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Smoke billows from Mount Ontake. Koji Ueda/AP/Press Association Images

First deaths confirmed following Mount Ontake eruption

Four people out of the 31 people who had been found in cardiac arrest near the peak were confirmed dead.

THE FIRST DEATHS have been confirmed among more than 30 hikers feared killed near the peak of a Japanese volcano that erupted without warning, spewing ash, rocks and steam.

Rescue workers battling rocketing levels of sulphurous gas found 31 people in “cardiac arrest” near the summit of 3,067-metre (10,121-foot) Mount Ontake, which erupted around noon on Saturday, police and local officials said.

The term is usually applied before doctors can certify death. Four of those found were brought down the volcano on Sunday where they were confirmed dead, broadcaster NHK reported.

“According to the police, four people out of the 31 people who had been found in cardiac arrest near the peak were confirmed dead. All of them were men,” a station anchorman told viewers.

The news appeared to confirm fears that there was little hope for those still on the volcano.

Japan Volcano AP / Press Association Images AP / Press Association Images / Press Association Images

Rescue efforts were called off mid-afternoon Sunday because the environment was becoming too dangerous for emergency workers, an official at the Nagano prefectural government told AFP.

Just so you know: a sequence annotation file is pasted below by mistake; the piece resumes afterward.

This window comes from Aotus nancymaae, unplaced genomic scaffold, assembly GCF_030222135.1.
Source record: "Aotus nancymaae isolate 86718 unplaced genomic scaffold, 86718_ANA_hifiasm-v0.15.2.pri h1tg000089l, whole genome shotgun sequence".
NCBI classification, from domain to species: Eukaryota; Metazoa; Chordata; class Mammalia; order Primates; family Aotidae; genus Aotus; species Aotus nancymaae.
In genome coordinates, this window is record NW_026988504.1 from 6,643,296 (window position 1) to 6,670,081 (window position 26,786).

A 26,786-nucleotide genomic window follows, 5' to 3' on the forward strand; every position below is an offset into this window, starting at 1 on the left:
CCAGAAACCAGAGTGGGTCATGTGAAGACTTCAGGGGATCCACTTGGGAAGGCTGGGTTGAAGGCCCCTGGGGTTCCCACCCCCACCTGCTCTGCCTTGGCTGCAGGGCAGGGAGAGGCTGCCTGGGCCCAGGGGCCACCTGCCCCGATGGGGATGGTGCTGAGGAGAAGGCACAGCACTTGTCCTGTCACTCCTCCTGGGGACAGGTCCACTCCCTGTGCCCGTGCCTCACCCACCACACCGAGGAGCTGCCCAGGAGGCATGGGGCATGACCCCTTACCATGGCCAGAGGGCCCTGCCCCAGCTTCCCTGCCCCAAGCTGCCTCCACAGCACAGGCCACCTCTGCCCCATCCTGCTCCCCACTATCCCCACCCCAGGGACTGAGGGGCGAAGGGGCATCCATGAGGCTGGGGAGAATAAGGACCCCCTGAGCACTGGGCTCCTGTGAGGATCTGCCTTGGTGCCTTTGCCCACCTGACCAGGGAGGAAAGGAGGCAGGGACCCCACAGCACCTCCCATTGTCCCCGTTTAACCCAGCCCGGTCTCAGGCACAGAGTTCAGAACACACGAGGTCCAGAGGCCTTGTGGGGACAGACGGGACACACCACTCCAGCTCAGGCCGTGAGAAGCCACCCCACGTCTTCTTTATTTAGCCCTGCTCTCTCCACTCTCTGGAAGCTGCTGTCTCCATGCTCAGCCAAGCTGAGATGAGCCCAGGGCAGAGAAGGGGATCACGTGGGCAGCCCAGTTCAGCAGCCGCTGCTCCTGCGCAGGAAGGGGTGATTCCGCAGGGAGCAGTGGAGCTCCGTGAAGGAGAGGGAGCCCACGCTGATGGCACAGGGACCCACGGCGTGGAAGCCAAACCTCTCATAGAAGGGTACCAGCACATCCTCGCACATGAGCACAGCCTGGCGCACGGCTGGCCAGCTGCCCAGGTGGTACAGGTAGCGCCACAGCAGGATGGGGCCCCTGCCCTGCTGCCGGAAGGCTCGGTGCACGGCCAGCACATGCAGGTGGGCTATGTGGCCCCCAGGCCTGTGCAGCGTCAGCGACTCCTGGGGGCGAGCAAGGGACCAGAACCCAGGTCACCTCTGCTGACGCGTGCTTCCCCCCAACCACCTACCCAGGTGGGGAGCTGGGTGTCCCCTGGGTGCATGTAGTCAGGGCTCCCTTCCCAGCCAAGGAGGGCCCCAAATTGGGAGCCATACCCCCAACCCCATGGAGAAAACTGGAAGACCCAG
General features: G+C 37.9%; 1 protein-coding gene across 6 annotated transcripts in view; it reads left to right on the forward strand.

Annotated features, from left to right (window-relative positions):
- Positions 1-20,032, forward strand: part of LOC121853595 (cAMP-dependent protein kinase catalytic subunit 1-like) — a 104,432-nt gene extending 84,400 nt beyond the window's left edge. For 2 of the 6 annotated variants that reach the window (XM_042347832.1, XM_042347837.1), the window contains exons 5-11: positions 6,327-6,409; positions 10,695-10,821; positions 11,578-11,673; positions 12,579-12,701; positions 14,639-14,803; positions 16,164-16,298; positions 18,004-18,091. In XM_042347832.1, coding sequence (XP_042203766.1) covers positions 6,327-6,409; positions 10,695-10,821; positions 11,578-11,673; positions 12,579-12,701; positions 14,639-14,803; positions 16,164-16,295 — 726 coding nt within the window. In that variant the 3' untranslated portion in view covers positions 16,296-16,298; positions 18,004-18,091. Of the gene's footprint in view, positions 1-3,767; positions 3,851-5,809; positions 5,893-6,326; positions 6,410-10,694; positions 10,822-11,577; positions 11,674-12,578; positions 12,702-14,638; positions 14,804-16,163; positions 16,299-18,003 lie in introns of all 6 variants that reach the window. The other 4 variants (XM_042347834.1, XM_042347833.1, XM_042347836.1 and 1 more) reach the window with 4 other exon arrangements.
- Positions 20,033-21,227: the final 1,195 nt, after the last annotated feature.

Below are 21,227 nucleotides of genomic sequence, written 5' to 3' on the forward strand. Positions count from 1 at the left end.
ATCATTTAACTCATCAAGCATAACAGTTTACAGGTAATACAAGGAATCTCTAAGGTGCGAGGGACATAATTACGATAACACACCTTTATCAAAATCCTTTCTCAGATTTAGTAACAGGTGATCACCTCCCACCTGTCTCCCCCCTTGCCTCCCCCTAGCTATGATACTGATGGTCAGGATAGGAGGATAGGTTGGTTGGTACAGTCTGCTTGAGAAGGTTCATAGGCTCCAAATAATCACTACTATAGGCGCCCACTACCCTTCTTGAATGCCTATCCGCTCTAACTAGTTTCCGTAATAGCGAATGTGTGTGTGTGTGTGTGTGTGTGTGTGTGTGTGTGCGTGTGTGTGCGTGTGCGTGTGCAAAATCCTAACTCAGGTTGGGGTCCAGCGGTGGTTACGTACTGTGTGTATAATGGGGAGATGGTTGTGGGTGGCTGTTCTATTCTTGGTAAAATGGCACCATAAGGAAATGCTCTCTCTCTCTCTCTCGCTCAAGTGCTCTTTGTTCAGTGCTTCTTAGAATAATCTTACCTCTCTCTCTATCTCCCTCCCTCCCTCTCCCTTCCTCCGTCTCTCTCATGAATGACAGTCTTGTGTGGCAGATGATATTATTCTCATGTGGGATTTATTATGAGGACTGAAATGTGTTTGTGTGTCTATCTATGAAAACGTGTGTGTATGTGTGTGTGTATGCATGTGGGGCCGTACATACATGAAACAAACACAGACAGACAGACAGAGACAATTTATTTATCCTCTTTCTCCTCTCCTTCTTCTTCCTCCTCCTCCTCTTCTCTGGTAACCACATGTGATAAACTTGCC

The official said:

The rescue team suspended their operation because of the increasing concentration of sulphurous gas in the area.

Firefighters have separately confirmed a total 30 people with injuries, including one serious case, he said, adding that the number could still change.

Some 550 soldiers, police and firefighters took part in a major operation to reach those stranded on the volcano since it erupted into a sunny autumn sky during a busy weekend for tourists and hikers.

A suffocating blanket of ash up to 20 centimetres (eight inches) deep covered a large area of the volcano, and had forced up to 150 to seek refuge in mountaintop shelters at one point.


Local officials believe 45 to 49 people sheltered overnight in cabins on the mountain, although details remained unclear.

The mountain is popular among walkers, particularly in late September when the turning of the autumn leaves makes for dramatic scenery.

On Sunday columns of thick white steam were still rising from Mount Ontake, feathering out into the clear blue sky.

© – AFP 2014

Read: Video captured by Japanese hikers running for cover as volcano erupts >

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